Wednesday, August 17, 2005

Lawyers and Latin

Since we've got so many blogging law professor types out there, I'm hoping someone can answer this question for me.

In all the Roberts confirmation stuff, I keep hearing TV lawyers talking about Stare Decisis. What I find curious about this is how they pronounce it. I've noticed that everyone pronounces it as "desisis" rather than "dekisis." Now, the pronunciation of the letter C in Latin is largely determined by what form of Latin the speaker learned. In classical Latin, it would be pronounced as a Modern English K. In medieval and ecclesiastical Latin, it would be pronounced as a Modern English S.

In other words, these lawyers are all using the medieval and ecclesiastical pronunciation, rather than the classical. I would have thought that the Latin taught in law school would be classical. Why is this? Are Catholic schools particularly influential law schools?


  1. Ian Myles Slater1:43 PM

    So far as I can figure out from lawyers and legal dictionaries, American (originally English) "Law Latin" remains stuck sometime in the eighteenth or nineteenth century, and probably wasn't very good even then, being made up of stock phrases pronounced as custom (in the form of aging judges) dictated. It is far enough from anything I have ever heard as Ecclesiastical Latin to suggest that the Catholic Church hasn't been involved with it since the Reformation.

    The American version of It has remained standard in legislative bodies filled with lawyers, which, for example, some of which still adjourn sigh-nee dye (which I eventually figured out was sine die).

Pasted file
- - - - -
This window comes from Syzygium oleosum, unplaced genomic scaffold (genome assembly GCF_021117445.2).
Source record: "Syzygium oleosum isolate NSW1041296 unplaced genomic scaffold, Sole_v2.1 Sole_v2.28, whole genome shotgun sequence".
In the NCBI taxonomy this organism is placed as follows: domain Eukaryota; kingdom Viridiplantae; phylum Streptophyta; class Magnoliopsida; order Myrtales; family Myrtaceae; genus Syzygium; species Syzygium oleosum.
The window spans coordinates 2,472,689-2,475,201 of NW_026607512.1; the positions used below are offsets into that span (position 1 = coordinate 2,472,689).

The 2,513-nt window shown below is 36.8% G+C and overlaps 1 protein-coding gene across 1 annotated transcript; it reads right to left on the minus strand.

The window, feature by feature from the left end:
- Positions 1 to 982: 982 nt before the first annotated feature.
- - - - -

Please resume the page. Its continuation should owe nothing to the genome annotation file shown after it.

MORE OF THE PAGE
(There used to be more use of "Law French," of which the less said the better -- I think that Swift was already complaining of its lack of resemblance to any language actually spoken anywhere except English courts and Chambers.)

  2. Good Dr: This is purely a guess, mind you. I'm thinking that it goes back to the fact that for about 800 years the only Latin taught in England (which is where we get our legal terminology from) was taught in the Church, hence the medieval and ecclesiastical pronunciation. By that time, it was just too late to revert back to Classical Latin.

  3. Anonymous4:00 PM

    As a classicist and a lawyer, I can
    provide some information. Latin was pronounced in England as though it were English from Mediaeval times and before. Thomas More tells the story of arriving in what is now Holland on a diplomatic mission. The leader of the English delegation delivered a long speech of greeting, whereupon the Dutch replied, in Latin, that they were sorry that they could not reply to the speech specifically as they knew no English. More, of course, had many Continental friends, and was familiar with both pronunciations. When I was at Cambridge forty-five years ago, there were still around a few old dons who pronounced their Latin this way, as they had been taught in their public schools.

    John Pierce